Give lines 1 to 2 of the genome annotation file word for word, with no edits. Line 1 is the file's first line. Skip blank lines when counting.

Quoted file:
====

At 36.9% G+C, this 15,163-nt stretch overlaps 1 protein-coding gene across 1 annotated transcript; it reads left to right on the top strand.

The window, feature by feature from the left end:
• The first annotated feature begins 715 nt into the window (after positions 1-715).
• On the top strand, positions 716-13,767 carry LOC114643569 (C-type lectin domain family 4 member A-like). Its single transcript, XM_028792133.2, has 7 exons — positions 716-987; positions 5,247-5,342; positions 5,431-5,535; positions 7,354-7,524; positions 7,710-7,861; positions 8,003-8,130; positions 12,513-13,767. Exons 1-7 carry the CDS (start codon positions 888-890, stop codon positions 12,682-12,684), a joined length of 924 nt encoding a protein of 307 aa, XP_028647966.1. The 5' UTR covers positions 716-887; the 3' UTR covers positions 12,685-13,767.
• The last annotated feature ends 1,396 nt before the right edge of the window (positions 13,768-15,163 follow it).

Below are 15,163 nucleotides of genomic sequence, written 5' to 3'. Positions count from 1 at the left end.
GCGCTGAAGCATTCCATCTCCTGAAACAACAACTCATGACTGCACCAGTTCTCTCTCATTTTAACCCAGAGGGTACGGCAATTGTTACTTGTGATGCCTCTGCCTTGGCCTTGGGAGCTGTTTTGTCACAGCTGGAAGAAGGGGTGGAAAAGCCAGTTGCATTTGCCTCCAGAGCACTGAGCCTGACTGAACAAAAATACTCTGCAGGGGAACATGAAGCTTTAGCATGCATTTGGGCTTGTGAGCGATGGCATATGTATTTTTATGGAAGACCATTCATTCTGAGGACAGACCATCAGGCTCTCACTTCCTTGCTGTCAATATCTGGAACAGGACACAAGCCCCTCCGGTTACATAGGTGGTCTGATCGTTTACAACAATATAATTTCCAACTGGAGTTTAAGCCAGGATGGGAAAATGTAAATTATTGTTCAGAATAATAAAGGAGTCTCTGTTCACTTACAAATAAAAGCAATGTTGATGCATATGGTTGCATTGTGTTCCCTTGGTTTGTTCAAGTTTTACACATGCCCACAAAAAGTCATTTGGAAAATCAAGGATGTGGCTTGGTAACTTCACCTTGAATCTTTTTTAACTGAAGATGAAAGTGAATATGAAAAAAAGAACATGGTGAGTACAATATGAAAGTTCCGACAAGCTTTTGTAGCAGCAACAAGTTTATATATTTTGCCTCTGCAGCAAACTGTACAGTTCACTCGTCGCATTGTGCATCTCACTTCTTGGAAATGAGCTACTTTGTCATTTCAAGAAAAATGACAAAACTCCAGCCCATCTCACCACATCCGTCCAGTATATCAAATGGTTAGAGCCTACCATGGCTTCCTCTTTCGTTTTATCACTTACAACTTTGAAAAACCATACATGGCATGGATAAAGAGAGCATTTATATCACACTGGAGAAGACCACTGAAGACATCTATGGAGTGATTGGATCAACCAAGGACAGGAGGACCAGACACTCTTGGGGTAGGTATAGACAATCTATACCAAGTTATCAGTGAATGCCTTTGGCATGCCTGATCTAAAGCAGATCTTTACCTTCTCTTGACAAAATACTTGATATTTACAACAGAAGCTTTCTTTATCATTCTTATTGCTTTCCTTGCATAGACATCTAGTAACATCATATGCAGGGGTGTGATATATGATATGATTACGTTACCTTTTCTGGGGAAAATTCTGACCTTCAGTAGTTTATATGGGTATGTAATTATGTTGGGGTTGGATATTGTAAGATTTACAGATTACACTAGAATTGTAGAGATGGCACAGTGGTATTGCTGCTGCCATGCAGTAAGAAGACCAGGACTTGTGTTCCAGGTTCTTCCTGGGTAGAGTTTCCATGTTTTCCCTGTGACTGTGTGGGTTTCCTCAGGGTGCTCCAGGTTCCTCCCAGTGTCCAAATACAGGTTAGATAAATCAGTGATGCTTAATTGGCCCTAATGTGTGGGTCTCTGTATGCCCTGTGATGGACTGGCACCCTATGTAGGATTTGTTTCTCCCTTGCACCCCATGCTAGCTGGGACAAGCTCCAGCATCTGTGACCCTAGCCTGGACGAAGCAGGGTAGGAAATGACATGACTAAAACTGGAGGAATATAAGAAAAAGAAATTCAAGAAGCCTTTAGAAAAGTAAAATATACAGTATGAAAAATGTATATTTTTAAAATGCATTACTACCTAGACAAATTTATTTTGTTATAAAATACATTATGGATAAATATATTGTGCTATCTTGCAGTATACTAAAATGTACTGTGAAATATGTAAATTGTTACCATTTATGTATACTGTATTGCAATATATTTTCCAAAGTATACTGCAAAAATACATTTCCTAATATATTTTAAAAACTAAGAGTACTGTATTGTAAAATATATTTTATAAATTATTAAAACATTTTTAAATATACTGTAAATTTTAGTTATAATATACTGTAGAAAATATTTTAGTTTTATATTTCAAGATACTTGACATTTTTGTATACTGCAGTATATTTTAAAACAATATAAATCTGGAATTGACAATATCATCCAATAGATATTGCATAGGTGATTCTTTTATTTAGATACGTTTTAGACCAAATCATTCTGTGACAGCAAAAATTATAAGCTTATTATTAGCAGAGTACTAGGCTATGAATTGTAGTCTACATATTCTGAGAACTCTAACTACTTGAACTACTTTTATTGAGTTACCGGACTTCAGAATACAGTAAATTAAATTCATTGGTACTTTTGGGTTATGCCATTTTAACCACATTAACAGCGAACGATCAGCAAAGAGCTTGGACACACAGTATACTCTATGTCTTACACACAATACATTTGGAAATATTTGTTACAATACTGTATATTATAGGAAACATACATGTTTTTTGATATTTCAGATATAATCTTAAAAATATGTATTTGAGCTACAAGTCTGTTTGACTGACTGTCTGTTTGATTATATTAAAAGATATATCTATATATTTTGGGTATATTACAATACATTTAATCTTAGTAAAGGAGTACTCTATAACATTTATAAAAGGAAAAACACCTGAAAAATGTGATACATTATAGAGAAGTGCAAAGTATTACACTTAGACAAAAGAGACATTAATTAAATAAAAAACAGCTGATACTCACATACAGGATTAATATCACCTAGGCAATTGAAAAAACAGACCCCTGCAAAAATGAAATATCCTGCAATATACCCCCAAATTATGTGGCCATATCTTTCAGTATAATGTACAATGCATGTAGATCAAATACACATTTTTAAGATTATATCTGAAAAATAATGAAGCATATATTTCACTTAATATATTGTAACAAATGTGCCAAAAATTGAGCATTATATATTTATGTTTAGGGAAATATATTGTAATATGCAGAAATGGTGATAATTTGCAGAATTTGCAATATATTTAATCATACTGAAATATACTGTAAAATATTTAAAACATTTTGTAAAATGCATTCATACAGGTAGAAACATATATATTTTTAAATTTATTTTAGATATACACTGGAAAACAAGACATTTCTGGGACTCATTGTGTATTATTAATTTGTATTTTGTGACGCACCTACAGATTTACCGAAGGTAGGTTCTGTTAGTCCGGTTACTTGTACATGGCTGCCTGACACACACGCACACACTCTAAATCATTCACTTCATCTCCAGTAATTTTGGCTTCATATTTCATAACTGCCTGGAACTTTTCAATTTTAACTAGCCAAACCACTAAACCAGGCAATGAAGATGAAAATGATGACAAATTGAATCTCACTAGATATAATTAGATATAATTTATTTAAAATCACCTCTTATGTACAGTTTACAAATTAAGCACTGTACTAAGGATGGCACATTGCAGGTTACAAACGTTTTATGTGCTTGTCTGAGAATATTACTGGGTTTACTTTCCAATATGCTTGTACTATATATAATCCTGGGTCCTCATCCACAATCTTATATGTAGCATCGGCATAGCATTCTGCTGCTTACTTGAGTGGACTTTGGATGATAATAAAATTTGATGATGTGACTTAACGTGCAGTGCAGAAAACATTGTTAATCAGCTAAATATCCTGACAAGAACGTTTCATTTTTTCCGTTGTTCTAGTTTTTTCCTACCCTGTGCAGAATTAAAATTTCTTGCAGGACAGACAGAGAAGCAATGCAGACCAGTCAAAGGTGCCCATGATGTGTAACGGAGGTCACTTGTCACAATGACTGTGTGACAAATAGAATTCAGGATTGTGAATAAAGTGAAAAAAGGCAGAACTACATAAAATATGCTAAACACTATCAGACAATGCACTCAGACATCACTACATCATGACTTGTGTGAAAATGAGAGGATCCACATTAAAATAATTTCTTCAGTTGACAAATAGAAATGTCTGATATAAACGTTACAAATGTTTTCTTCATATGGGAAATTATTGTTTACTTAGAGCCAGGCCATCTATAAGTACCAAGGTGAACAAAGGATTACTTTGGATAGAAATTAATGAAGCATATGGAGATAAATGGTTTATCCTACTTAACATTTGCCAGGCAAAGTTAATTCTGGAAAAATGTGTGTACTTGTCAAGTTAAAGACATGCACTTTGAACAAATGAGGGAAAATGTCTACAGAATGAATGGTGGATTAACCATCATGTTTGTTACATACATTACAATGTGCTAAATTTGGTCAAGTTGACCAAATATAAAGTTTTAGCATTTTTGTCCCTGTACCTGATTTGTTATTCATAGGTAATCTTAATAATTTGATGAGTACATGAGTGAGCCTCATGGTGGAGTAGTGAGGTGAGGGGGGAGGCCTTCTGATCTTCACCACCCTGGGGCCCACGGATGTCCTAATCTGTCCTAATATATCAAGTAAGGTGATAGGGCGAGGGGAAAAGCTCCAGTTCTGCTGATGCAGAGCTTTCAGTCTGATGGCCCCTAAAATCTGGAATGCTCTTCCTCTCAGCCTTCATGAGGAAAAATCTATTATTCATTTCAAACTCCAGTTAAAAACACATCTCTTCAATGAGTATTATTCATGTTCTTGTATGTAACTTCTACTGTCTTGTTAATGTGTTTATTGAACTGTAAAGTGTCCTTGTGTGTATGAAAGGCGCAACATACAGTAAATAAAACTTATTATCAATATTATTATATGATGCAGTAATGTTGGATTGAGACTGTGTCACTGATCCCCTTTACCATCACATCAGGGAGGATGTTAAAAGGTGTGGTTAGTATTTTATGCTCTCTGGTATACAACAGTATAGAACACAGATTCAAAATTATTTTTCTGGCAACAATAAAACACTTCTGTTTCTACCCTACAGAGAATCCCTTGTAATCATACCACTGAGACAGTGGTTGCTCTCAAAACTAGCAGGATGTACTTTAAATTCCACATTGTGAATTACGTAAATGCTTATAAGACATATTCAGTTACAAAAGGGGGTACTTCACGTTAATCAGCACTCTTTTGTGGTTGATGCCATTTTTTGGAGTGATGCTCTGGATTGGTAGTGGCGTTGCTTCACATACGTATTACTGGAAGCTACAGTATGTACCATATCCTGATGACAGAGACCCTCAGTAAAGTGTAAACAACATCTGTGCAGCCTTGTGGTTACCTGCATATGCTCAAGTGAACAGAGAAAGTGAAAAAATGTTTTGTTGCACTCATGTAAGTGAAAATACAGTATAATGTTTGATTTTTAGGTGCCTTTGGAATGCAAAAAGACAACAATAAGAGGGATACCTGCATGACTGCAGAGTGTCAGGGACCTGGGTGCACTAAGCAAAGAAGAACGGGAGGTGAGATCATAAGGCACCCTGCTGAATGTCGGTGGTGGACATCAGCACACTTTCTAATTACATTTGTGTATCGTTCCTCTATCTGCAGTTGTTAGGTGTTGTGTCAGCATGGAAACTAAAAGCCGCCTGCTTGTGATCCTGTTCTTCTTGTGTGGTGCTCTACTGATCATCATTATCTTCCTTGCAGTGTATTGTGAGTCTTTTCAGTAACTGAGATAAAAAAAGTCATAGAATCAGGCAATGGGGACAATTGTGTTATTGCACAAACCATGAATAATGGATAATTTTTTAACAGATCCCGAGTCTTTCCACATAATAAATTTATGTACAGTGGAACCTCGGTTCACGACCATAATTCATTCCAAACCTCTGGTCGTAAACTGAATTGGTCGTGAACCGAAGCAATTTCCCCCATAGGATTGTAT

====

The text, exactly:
At 36.9% G+C, this 15,163-nt stretch overlaps 1 protein-coding gene across 1 annotated transcript; it reads left to right on the top strand.

The window, feature by feature from the left end: